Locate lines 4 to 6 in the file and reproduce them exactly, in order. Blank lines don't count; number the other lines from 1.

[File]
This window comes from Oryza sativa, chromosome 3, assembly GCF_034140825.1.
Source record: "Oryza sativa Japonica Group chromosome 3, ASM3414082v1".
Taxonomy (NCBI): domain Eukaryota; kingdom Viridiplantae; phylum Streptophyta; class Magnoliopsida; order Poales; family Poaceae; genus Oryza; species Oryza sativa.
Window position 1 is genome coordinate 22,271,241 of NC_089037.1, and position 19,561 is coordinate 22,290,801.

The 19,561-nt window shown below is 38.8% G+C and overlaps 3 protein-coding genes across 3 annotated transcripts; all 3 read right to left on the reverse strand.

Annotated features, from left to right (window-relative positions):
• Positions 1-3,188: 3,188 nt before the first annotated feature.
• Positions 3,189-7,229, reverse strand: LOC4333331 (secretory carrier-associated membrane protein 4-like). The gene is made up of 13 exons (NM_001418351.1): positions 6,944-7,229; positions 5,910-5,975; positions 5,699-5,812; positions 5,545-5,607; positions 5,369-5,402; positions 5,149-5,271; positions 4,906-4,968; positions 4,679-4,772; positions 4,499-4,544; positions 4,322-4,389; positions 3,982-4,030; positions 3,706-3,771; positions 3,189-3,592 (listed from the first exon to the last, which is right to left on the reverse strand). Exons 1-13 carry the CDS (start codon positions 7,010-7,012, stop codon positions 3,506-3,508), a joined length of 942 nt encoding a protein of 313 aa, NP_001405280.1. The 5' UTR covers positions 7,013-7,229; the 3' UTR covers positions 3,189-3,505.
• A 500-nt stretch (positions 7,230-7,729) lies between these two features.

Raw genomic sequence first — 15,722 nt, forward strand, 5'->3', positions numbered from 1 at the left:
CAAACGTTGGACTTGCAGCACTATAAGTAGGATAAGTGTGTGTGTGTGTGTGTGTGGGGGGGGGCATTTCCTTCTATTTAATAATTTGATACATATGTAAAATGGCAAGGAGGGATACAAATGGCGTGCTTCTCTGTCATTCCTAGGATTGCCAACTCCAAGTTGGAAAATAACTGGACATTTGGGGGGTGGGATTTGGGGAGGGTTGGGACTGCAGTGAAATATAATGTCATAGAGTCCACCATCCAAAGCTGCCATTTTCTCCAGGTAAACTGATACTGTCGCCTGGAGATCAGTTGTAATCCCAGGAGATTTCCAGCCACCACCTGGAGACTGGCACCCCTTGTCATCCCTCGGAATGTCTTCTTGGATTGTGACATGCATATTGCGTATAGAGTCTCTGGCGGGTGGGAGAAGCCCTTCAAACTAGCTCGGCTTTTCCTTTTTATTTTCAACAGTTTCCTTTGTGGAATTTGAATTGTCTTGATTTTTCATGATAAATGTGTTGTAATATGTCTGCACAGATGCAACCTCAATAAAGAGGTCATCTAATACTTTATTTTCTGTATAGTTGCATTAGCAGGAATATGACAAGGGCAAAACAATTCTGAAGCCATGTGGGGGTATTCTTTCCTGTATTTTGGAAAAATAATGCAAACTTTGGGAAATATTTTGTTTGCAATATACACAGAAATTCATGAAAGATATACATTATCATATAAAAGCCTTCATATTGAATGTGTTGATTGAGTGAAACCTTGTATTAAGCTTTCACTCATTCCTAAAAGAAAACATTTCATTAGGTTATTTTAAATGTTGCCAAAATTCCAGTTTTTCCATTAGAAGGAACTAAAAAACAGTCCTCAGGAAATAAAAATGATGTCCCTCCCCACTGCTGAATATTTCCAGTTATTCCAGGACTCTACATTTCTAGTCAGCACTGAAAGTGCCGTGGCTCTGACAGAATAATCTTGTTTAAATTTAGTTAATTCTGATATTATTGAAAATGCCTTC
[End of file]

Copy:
Window position 1 is genome coordinate 22,271,241 of NC_089037.1, and position 19,561 is coordinate 22,290,801.

The 19,561-nt window shown below is 38.8% G+C and overlaps 3 protein-coding genes across 3 annotated transcripts; all 3 read right to left on the reverse strand.

Annotated features, from left to right (window-relative positions):